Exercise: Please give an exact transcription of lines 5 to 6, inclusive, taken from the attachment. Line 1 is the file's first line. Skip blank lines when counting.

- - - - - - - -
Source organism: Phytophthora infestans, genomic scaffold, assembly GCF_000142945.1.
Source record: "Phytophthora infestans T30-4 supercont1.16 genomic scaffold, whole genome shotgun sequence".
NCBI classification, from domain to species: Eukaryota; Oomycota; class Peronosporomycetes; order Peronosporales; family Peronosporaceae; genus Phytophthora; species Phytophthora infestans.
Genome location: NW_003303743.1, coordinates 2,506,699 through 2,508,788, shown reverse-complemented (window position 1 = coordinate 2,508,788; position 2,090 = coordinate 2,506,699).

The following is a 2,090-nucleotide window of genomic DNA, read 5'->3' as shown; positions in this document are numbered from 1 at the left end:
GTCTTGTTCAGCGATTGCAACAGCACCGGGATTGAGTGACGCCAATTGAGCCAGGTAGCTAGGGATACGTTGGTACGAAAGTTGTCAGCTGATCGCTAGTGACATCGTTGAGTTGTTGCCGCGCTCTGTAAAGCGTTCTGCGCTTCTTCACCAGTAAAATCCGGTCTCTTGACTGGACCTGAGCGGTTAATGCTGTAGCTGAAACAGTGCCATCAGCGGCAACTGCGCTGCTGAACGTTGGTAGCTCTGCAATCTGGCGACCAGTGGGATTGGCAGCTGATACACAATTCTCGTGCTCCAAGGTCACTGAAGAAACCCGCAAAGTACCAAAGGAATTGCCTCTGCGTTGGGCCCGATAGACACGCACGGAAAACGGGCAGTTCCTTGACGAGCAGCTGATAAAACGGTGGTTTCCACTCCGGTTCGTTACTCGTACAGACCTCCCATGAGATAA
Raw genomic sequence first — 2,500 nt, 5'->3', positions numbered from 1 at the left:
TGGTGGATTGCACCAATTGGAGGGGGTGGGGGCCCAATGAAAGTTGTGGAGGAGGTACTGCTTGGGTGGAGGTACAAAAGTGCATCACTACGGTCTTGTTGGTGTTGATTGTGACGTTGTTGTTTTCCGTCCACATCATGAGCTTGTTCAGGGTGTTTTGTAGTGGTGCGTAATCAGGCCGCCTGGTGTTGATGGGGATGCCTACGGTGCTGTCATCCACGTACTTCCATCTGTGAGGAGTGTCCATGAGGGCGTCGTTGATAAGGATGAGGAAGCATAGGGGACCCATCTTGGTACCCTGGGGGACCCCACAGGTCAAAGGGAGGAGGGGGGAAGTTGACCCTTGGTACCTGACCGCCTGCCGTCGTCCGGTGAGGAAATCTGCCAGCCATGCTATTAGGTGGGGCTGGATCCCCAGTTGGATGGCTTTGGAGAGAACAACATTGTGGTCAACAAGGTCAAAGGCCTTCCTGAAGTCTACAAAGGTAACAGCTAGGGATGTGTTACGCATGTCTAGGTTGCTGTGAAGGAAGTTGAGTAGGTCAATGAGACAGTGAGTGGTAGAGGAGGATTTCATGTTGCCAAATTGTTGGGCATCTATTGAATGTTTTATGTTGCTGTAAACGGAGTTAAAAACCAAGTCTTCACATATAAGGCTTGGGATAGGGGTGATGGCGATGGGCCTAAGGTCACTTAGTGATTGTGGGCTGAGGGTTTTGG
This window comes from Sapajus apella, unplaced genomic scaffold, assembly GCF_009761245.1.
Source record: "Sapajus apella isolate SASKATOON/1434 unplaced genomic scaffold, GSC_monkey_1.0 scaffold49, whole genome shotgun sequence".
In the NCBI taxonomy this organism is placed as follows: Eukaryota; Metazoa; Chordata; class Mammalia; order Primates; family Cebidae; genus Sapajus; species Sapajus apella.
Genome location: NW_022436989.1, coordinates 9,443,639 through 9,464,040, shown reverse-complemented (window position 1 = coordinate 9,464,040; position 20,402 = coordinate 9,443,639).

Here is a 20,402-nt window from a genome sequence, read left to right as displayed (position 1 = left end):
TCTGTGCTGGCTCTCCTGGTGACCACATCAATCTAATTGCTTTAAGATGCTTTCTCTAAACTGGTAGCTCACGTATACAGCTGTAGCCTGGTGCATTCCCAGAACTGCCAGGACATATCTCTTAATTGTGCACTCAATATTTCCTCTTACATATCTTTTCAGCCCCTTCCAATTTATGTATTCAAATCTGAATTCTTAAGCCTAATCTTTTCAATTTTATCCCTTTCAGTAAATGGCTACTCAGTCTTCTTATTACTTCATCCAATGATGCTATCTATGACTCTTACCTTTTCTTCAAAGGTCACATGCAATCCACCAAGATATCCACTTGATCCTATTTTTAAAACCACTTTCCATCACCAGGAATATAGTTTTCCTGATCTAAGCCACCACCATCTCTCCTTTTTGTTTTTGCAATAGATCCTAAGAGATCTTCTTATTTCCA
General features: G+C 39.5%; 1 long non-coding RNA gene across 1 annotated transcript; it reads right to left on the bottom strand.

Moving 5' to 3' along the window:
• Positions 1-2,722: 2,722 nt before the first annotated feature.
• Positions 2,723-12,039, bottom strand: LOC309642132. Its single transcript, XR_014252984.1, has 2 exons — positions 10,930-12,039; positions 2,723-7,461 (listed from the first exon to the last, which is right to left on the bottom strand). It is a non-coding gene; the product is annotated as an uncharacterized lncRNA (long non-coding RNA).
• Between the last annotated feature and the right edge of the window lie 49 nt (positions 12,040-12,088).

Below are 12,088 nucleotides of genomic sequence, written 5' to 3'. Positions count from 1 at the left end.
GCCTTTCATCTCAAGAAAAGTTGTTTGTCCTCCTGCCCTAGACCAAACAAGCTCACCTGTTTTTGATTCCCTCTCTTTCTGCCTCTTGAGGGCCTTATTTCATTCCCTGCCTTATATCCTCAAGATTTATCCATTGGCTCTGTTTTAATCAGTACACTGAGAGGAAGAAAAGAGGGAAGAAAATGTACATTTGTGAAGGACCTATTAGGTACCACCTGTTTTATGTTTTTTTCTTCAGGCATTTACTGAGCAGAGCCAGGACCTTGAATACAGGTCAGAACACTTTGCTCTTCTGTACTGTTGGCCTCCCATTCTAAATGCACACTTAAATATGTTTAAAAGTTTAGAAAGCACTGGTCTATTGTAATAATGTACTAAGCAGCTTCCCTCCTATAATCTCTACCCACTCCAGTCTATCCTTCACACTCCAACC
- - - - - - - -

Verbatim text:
The following is a 2,090-nucleotide window of genomic DNA, read 5'->3' as shown; positions in this document are numbered from 1 at the left end:
GTCTTGTTCAGCGATTGCAACAGCACCGGGATTGAGTGACGCCAATTGAGCCAGGTAGCTAGGGATACGTTGGTACGAAAGTTGTCAGCTGATCGCTAGTGACATCGTTGAGTTGTTGCCGCGCTCTGTAAAGCGTTCTGCGCTTCTTCACCAGTAAAATCCGGTCTCTTGACTGGACCTGAGCGGTTAATGCTGTAGCTGAAACAGTGCCATCAGCGGCAACTGCGCTGCTGAACGTTGGTAGCTCTGCAATCTGGCGACCAGTGGGATTGGCAGCTGATACACAATTCTCGTGCTCCAAGGTCACTGAAGAAACCCGCAAAGTACCAAAGGAATTGCCTCTGCGTTGGGCCCGATAGACACGCACGGAAAACGGGCAGTTCCTTGACGAGCAGCTGATAAAACGGTGGTTTCCACTCCGGTTCGTTACTCGTACAGACCTCCCATGAGATAA